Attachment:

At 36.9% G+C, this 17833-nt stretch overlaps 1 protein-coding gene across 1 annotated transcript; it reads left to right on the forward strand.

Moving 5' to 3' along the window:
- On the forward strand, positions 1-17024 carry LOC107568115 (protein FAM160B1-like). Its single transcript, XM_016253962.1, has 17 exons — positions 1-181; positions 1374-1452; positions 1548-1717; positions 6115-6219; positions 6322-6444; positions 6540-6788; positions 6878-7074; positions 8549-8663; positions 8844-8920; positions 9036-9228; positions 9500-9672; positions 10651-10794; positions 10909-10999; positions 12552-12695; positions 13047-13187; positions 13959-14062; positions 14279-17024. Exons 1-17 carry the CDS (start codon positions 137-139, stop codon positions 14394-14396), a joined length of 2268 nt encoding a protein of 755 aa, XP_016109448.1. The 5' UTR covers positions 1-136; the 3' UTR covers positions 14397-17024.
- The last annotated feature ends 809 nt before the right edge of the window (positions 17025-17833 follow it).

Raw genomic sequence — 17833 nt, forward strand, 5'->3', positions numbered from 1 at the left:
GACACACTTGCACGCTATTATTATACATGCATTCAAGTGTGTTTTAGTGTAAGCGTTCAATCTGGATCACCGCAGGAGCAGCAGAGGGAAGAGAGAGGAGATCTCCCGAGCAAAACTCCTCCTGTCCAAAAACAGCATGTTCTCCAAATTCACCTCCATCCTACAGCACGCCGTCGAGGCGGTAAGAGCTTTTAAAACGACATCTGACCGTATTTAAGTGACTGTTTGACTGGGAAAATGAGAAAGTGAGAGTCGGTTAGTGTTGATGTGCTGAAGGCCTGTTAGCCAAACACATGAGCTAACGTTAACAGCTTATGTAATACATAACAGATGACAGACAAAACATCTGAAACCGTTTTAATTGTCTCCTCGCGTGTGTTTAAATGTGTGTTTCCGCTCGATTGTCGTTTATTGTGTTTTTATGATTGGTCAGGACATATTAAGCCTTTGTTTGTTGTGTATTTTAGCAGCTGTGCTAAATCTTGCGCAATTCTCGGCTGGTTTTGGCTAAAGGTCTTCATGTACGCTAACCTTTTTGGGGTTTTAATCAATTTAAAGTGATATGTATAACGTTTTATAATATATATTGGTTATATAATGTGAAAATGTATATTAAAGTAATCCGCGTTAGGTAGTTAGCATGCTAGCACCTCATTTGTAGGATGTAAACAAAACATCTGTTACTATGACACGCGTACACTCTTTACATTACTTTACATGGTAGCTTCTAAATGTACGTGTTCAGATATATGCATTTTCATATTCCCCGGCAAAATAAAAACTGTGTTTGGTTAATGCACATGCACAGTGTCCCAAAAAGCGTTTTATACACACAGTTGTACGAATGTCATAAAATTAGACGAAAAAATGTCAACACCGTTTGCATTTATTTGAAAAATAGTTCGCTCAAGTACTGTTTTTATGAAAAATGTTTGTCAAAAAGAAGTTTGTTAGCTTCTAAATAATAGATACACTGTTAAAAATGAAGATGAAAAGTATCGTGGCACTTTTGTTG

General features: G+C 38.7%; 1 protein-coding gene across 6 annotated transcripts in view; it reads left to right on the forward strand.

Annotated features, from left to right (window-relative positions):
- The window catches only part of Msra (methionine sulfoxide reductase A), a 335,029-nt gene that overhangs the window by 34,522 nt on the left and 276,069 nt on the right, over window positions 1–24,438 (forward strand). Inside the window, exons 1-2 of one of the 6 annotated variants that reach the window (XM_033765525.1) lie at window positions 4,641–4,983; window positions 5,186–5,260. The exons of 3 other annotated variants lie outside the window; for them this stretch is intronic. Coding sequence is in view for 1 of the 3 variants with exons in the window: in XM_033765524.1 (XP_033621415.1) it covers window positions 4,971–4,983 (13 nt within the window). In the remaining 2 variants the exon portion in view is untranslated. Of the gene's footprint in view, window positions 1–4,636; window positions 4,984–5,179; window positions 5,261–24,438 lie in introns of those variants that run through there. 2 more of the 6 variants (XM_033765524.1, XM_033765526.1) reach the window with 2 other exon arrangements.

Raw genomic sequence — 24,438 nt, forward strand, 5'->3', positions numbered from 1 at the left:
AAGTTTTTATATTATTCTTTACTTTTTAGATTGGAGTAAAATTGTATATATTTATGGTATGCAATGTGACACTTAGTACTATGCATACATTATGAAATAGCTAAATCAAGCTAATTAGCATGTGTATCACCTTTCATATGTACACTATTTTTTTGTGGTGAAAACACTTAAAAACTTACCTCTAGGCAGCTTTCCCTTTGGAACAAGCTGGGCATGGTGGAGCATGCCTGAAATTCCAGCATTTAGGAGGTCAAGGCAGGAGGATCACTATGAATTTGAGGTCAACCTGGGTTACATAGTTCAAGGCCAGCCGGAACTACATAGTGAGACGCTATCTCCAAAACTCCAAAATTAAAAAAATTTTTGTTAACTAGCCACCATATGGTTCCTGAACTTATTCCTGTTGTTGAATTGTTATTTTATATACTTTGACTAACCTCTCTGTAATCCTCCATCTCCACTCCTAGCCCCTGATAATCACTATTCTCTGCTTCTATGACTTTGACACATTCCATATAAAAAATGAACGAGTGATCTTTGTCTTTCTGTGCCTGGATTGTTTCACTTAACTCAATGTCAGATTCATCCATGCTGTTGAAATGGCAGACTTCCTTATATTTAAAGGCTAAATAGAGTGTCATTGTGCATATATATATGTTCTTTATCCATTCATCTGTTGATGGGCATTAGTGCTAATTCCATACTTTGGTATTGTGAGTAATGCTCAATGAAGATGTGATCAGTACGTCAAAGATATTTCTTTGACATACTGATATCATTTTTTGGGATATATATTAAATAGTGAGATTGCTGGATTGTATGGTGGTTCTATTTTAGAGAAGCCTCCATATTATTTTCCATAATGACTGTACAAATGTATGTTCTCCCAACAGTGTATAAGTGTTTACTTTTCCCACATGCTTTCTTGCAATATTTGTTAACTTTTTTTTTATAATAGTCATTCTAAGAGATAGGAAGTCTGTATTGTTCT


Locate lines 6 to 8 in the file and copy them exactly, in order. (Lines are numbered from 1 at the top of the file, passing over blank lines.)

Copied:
GACACACTTGCACGCTATTATTATACATGCATTCAAGTGTGTTTTAGTGTAAGCGTTCAATCTGGATCACCGCAGGAGCAGCAGAGGGAAGAGAGAGGAGATCTCCCGAGCAAAACTCCTCCTGTCCAAAAACAGCATGTTCTCCAAATTCACCTCCATCCTACAGCACGCCGTCGAGGCGGTAAGAGCTTTTAAAACGACATCTGACCGTATTTAAGTGACTGTTTGACTGGGAAAATGAGAAAGTGAGAGTCGGTTAGTGTTGATGTGCTGAAGGCCTGTTAGCCAAACACATGAGCTAACGTTAACAGCTTATGTAATACATAACAGATGACAGACAAAACATCTGAAACCGTTTTAATTGTCTCCTCGCGTGTGTTTAAATGTGTGTTTCCGCTCGATTGTCGTTTATTGTGTTTTTATGATTGGTCAGGACATATTAAGCCTTTGTTTGTTGTGTATTTTAGCAGCTGTGCTAAATCTTGCGCAATTCTCGGCTGGTTTTGGCTAAAGGTCTTCATGTACGCTAACCTTTTTGGGGTTTTAATCAATTTAAAGTGATATGTATAACGTTTTATAATATATATTGGTTATATAATGTGAAAATGTATATTAAAGTAATCCGCGTTAGGTAGTTAGCATGCTAGCACCTCATTTGTAGGATGTAAACAAAACATCTGTTACTATGACACGCGTACACTCTTTACATTACTTTACATGGTAGCTTCTAAATGTACGTGTTCAGATATATGCATTTTCATATTCCCCGGCAAAATAAAAACTGTGTTTGGTTAATGCACATGCACAGTGTCCCAAAAAGCGTTTTATACACACAGTTGTACGAATGTCATAAAATTAGACGAAAAAATGTCAACACCGTTTGCATTTATTTGAAAAATAGTTCGCTCAAGTACTGTTTTTATGAAAAATGTTTGTCAAAAAGAAGTTTGTTAGCTTCTAAATAATAGATACACTGTTAAAAATGAAGATGAAAAGTATCGTGGCACTTTTGTTG

General features: G+C 38.7%; 1 protein-coding gene across 6 annotated transcripts in view; it reads left to right on the forward strand.

Annotated features, from left to right (window-relative positions):